This content originally appeared on Everyday Health. Republished with permission.
By Lisa Rapaport
The U.S. Food and Drug Administration (FDA) is warning against turning to compounding pharmacies for generic versions of semaglutide, the active ingredient in Wegovy and Ozempic.
Compounded drugs may mix, combine, or alter ingredients to make medications that are tailored to the needs of individual patients. Medicines may be compounded when there are shortages of FDA-approved drugs — which is the case with Wegovy and Ozempic — the FDA said.
But the FDA has raised concerns that patients may experience unanticipated side effects with compounded semaglutide, which may be made with salt-based forms of semaglutide that are different from the active ingredient in Wegovy and Ozempic.
“Patients should be aware that some products sold as ‘semaglutide’ may not contain the same active ingredient as FDA-approved semaglutide products and may be the salt formulations,” the FDA said in a statement. “Products containing these salts, such as semaglutide sodium and semaglutide acetate, have not been shown to be safe and effective.”
Unknown Adverse Events Reported From Compounded Semaglutide
The FDA said it has received adverse event reports after patients used compounded semaglutide. The FDA didn’t respond to requests for comment on how many people experienced side effects or what side effects patients had.
High levels of sodium in the body can lead to high blood pressure, a risk factor for heart attacks and strokes. The FDA didn’t respond to requests for comment on whether any patients experienced high blood pressure or other cardiovascular side effects after taking compounded semaglutide.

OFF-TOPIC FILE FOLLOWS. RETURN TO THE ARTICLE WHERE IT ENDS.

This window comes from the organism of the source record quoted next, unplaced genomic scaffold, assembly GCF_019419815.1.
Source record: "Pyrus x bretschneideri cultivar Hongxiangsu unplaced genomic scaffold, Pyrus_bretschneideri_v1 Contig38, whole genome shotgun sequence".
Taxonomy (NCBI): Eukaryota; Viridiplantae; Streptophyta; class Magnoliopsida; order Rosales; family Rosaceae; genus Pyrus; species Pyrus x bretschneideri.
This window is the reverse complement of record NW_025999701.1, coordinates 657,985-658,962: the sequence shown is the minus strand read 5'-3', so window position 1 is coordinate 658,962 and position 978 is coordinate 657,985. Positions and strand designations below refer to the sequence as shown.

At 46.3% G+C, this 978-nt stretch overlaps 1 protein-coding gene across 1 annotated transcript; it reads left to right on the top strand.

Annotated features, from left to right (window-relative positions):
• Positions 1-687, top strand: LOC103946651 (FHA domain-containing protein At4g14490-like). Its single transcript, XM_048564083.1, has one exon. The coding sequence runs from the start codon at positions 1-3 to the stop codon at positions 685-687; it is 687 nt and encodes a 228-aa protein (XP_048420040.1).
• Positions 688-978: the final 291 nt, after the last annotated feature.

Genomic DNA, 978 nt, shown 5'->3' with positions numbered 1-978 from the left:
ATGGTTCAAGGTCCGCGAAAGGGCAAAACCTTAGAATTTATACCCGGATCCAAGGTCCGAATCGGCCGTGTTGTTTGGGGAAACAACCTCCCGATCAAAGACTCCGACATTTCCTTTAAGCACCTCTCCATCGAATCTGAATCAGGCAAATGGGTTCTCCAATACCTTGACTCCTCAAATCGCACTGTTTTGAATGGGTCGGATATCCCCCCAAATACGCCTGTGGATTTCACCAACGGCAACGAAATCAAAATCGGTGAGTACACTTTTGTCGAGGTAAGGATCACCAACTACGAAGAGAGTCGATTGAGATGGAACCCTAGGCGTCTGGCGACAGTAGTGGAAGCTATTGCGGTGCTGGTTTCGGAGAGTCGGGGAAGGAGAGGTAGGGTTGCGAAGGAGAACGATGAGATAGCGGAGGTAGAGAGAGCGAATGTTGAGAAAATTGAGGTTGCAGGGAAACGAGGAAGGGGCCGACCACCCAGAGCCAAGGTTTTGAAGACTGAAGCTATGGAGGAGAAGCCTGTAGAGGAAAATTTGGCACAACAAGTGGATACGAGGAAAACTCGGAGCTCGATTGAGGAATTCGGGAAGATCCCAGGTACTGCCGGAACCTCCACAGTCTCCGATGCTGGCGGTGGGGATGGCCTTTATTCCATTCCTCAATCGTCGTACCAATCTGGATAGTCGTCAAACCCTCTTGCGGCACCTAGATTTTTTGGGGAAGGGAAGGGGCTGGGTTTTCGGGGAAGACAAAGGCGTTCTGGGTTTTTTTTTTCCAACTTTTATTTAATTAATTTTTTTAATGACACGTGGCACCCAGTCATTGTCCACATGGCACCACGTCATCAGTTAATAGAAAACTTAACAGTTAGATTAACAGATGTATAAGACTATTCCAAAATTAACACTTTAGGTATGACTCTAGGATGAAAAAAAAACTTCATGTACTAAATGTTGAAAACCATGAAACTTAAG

Several medical experts also declined to comment on whether salt-based forms of semaglutide might raise patients’ blood pressure, noting that there’s no research on these versions of the drug that would prove what specific effects they have in the body.
Compounded versions of salt-based semaglutide haven’t been studied in rigorous clinical trials to determine whether they’re safe or effective, says Adam Gilden, MD, an associate professor at the University of Colorado School of Medicine in Aurora who treats people with obesity and diabetes.
“Our clinic does not prescribe compounded semaglutide because the quality control process is not as rigorous for compounding pharmacies as it is for regular pharmaceutical manufacturing,” Dr. Gilden says.
Instead, he says, people who struggle to fill semaglutide prescriptions should consider alternative FDA-medications for weight loss or diabetes management.
What Are GLP-1 Agonists?
Semaglutide is in a family of medicines known as GLP-1 agonists, which can aid weight loss by mimicking the action of a hormone that curbs hunger and aids diabetes management by improving how the body uses a hormone needed to regulate blood sugar levels. Liraglutide (Victoza), another drug in the same family of medicines, is also FDA-approved to aid weight loss and manage type 2 diabetes. Tirzepatide (Mounjaro), another GLP-1 agonist, is only approved to treat type 2 diabetes for now, but its manufacturer plans to seek FDA approval for use as a weight loss drug before the end of the year.
Where Can I Safely Fill My Ozempic or Wegovy Prescription?
When shortages make it hard to get semaglutide, “we recommend that patients call around until they find a pharmacy that has the medicine in stock,” Gilden says. When this doesn’t work, compounded semaglutide still isn’t the answer, he adds. “There are alternative medicines for diabetes and for weight loss.”
If patients do shop around for semaglutide, they should only get it with a prescription and buy it from a licensed pharmacy, the FDA said.
“Purchasing medicine online from unregulated, unlicensed sources can expose patients to potentially unsafe products that have not undergone appropriate evaluation or approval, or do not meet quality standards,” the FDA said in its statement. “If you choose to use an online pharmacy, the FDA’s BeSafeRx campaign resources and tools can assist in making safer, more informed decisions when purchasing prescription medicine online.”